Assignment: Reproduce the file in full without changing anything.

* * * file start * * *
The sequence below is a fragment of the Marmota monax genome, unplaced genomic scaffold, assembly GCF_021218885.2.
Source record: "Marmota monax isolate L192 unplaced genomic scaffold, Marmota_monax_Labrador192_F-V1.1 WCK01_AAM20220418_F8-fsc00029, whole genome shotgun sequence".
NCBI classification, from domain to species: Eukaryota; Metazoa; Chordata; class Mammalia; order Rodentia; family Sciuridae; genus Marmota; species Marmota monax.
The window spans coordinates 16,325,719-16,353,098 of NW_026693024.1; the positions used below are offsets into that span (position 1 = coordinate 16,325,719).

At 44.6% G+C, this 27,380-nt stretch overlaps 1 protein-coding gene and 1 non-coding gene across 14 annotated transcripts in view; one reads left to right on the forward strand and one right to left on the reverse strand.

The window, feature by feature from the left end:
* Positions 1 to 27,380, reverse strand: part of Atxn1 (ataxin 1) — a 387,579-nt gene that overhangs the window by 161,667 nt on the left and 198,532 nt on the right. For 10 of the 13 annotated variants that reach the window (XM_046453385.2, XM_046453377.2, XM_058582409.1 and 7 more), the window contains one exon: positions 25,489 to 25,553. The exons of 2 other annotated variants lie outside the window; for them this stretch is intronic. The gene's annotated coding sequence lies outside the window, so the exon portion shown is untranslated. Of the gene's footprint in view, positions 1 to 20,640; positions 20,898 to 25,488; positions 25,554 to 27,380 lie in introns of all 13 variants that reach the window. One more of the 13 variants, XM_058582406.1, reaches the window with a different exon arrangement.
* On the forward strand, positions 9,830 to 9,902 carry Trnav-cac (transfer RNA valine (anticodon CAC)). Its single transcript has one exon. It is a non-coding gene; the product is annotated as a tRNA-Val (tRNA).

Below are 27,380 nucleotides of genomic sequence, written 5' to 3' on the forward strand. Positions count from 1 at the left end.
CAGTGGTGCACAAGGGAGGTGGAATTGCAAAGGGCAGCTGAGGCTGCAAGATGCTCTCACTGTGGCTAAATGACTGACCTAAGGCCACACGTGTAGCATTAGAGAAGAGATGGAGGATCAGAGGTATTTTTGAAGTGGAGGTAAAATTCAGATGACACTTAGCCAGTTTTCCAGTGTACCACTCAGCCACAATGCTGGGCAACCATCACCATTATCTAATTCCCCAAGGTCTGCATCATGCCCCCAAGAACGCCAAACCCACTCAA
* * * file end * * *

The sequence below is a fragment of the Marmota monax genome, unplaced genomic scaffold, assembly GCF_021218885.2.
Source record: "Marmota monax isolate L192 unplaced genomic scaffold, Marmota_monax_Labrador192_F-V1.1 WCK01_AAM20220418_F8-fsc00029, whole genome shotgun sequence".
NCBI classification, from domain to species: Eukaryota; Metazoa; Chordata; class Mammalia; order Rodentia; family Sciuridae; genus Marmota; species Marmota monax.
The window spans coordinates 16,325,719-16,353,098 of NW_026693024.1; the positions used below are offsets into that span (position 1 = coordinate 16,325,719).

At 44.6% G+C, this 27,380-nt stretch overlaps 1 protein-coding gene and 1 non-coding gene across 14 annotated transcripts in view; one reads left to right on the forward strand and one right to left on the reverse strand.

The window, feature by feature from the left end:
* Positions 1 to 27,380, reverse strand: part of Atxn1 (ataxin 1) — a 387,579-nt gene that overhangs the window by 161,667 nt on the left and 198,532 nt on the right. For 10 of the 13 annotated variants that reach the window (XM_046453385.2, XM_046453377.2, XM_058582409.1 and 7 more), the window contains one exon: positions 25,489 to 25,553. The exons of 2 other annotated variants lie outside the window; for them this stretch is intronic. The gene's annotated coding sequence lies outside the window, so the exon portion shown is untranslated. Of the gene's footprint in view, positions 1 to 20,640; positions 20,898 to 25,488; positions 25,554 to 27,380 lie in introns of all 13 variants that reach the window. One more of the 13 variants, XM_058582406.1, reaches the window with a different exon arrangement.
* On the forward strand, positions 9,830 to 9,902 carry Trnav-cac (transfer RNA valine (anticodon CAC)). Its single transcript has one exon. It is a non-coding gene; the product is annotated as a tRNA-Val (tRNA).

Below are 27,380 nucleotides of genomic sequence, written 5' to 3' on the forward strand. Positions count from 1 at the left end.
CAGTGGTGCACAAGGGAGGTGGAATTGCAAAGGGCAGCTGAGGCTGCAAGATGCTCTCACTGTGGCTAAATGACTGACCTAAGGCCACACGTGTAGCATTAGAGAAGAGATGGAGGATCAGAGGTATTTTTGAAGTGGAGGTAAAATTCAGATGACACTTAGCCAGTTTTCCAGTGTACCACTCAGCCACAATGCTGGGCAACCATCACCATTATCTAATTCCCCAAGGTCTGCATCATGCCCCCAAGAACGCCAAACCCACTCAA